It is perplexing that a gallery as mature, respected, sophisticated and influential as Berlin-based KOW is at LISTE and not at Art Basel. This year they present a cross section of the program including Ahmet Ögüt, an artist of the post-medium condition whose vast practice shows reverence for everyday moments while politically addressing structural inequality. One example of such work is his urgent and courageous Silent University, a platform for the exchange of information among refugees and asylum seekers without borders.
Powerhouse Brussels- and New York-based CLEARING is presenting a solo of Zak Kitnick (a Brooklyn rising star) who will show sculptures that reference the series of 18 experimental designs at Bell Labs for the dialing pads on the phone after the rotary became outdated. The smart curatorial driven New York-based LOMEX, will present the young American artist Valeric Keane. We can’t help but recall that old fashioned term that Duchamp coined, ‘mobile,’ at least as a starting point for the psychologically charged hanging sculptures of Keane. A perfect pairing with a position from Robert Bittenbender who makes wall sculptures made of drawings and photographs combined with found garbage from the streets of New York. It is a microcosm of the urban ennui appearing variously as skins of collapsed building or skeletal infrastructures of minimalism.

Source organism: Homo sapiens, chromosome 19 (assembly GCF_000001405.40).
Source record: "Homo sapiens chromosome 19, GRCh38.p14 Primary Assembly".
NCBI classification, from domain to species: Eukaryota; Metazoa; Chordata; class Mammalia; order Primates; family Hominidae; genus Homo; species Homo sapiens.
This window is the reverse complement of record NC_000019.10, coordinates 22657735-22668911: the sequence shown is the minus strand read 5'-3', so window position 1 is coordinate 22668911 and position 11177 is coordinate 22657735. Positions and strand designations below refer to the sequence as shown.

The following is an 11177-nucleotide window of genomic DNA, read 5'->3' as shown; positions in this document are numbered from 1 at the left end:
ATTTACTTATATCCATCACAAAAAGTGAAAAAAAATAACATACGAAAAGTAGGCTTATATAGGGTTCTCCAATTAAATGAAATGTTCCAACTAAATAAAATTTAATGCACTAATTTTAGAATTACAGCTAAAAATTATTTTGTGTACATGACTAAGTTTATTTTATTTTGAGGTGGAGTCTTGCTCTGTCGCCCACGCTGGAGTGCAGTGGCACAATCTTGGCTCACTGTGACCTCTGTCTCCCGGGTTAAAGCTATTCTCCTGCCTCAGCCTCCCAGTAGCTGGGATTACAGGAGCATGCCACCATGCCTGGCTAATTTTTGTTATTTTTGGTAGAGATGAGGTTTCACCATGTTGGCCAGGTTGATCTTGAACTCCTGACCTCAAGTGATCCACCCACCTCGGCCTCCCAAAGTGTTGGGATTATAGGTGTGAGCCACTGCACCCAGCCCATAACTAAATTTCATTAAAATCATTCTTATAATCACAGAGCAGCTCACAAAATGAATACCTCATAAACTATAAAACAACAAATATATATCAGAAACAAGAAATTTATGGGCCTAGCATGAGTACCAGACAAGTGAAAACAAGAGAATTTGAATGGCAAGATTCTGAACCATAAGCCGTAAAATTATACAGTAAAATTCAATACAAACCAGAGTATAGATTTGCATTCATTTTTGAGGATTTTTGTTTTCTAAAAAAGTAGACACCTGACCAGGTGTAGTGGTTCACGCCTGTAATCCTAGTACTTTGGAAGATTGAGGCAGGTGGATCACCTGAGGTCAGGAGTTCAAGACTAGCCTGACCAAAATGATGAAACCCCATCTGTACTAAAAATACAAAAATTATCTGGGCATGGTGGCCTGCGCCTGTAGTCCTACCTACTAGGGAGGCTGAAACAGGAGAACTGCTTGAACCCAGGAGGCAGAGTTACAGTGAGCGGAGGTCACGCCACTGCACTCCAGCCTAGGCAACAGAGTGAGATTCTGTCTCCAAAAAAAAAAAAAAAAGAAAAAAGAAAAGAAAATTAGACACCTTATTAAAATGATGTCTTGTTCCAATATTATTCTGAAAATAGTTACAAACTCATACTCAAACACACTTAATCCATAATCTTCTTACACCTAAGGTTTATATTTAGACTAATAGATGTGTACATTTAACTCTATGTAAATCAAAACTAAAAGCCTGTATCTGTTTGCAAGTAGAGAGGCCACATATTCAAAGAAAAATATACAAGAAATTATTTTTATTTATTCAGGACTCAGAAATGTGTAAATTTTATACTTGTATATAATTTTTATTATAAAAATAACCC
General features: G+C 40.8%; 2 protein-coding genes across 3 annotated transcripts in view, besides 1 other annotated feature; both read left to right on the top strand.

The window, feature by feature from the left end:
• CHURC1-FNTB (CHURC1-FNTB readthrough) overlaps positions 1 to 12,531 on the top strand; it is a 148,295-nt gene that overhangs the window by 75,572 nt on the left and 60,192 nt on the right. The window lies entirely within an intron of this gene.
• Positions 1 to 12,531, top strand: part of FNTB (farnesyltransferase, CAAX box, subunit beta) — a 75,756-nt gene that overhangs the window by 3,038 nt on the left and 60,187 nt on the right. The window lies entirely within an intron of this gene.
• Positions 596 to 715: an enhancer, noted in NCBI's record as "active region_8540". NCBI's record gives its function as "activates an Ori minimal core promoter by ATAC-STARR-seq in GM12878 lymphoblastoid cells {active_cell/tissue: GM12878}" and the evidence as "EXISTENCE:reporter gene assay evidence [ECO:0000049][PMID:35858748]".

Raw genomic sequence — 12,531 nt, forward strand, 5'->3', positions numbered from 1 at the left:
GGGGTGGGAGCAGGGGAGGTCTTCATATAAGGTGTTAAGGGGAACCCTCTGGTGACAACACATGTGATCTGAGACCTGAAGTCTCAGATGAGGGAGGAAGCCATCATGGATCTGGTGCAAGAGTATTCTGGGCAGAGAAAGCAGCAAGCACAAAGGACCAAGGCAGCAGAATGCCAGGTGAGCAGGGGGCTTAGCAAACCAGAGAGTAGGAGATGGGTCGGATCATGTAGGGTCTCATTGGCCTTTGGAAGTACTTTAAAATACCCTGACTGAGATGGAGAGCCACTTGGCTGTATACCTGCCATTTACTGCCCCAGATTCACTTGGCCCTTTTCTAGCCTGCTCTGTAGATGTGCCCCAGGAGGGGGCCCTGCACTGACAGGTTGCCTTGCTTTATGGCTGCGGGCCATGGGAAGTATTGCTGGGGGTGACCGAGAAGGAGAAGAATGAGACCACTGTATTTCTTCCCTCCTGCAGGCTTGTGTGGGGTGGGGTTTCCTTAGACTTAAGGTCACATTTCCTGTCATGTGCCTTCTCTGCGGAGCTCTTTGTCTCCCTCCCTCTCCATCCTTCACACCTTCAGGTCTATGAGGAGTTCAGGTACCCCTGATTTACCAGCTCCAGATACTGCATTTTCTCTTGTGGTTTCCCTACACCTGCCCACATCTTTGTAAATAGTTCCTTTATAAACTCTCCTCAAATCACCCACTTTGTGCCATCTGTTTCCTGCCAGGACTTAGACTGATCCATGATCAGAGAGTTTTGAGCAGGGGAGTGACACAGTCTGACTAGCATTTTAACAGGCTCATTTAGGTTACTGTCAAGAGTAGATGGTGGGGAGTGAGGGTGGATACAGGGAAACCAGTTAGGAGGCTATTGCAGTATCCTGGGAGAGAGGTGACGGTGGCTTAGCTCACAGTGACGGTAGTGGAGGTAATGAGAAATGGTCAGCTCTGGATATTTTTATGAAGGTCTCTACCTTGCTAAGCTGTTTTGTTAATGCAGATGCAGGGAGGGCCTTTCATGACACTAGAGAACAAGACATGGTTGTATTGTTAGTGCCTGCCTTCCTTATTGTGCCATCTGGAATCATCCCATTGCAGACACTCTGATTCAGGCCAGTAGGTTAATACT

In essence, there are (only) three sprints in the marathon that is Art Basel, first check off LISTE, the second is the dash to Unlimited but save up enough energy for the final leg of the race to Art Basel itself. The Unlimited presentations are proof that no fair can compare to AB in B, it is a ‘section’ of major museum quality solo positions. Once an artist has the honor of being curated into the section by former director of the Swiss Institute in New York Gianni Jetzer, he often advises ‘go big or go home’ – too often subtle work is easily overlooked. You will want to see every artist, and we recommend you: take your time. There are some of our super-favorite all time artists presenting ‘again’ (like Philippe Parreno, Tobias Rehberger, and Jason Rhoades) we have for years carefully followed their careers. Finally, not just one but four African-American artists including the legendary Adrian Piper (whose newly acquired major installation is currently in the epic hall of the Hamburger Bahnhof Berlin) along with Nick Cave, LaToya Ruby Frazier, and Mickalene Thomas. We would be sorry to not give mention to Liz Deschenes who nearly defines photography in the expanded field beyond the conventions of the ‘camera,’ to quote Sarah Charlesworth the first time she saw a Deschenes in person we just say “Wow” to its beauty.